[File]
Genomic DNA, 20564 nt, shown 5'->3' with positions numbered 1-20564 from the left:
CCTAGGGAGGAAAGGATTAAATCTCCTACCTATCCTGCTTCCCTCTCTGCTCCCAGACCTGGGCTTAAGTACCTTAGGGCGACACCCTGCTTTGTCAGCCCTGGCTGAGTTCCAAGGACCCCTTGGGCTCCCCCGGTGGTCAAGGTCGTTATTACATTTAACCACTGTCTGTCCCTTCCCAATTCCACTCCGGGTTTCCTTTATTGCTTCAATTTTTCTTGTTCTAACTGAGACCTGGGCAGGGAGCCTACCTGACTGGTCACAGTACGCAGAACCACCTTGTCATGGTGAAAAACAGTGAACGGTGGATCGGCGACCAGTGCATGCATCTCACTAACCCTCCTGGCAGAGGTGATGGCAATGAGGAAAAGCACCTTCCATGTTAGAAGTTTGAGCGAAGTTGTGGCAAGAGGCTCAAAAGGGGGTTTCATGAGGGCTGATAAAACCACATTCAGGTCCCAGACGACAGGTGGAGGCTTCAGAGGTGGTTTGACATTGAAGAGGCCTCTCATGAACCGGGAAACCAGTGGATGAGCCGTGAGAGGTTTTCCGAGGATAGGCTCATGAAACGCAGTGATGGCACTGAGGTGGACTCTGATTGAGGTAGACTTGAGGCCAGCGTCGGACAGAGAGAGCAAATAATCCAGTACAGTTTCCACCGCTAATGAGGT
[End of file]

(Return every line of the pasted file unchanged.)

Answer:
Genomic DNA, 20564 nt, shown 5'->3' with positions numbered 1-20564 from the left:
CCTAGGGAGGAAAGGATTAAATCTCCTACCTATCCTGCTTCCCTCTCTGCTCCCAGACCTGGGCTTAAGTACCTTAGGGCGACACCCTGCTTTGTCAGCCCTGGCTGAGTTCCAAGGACCCCTTGGGCTCCCCCGGTGGTCAAGGTCGTTATTACATTTAACCACTGTCTGTCCCTTCCCAATTCCACTCCGGGTTTCCTTTATTGCTTCAATTTTTCTTGTTCTAACTGAGACCTGGGCAGGGAGCCTACCTGACTGGTCACAGTACGCAGAACCACCTTGTCATGGTGAAAAACAGTGAACGGTGGATCGGCGACCAGTGCATGCATCTCACTAACCCTCCTGGCAGAGGTGATGGCAATGAGGAAAAGCACCTTCCATGTTAGAAGTTTGAGCGAAGTTGTGGCAAGAGGCTCAAAAGGGGGTTTCATGAGGGCTGATAAAACCACATTCAGGTCCCAGACGACAGGTGGAGGCTTCAGAGGTGGTTTGACATTGAAGAGGCCTCTCATGAACCGGGAAACCAGTGGATGAGCCGTGAGAGGTTTTCCGAGGATAGGCTCATGAAACGCAGTGATGGCACTGAGGTGGACTCTGATTGAGGTAGACTTGAGGCCAGCGTCGGACAGAGAGAGCAAATAATCCAGTACAGTTTCCACCGCTAATGAGGT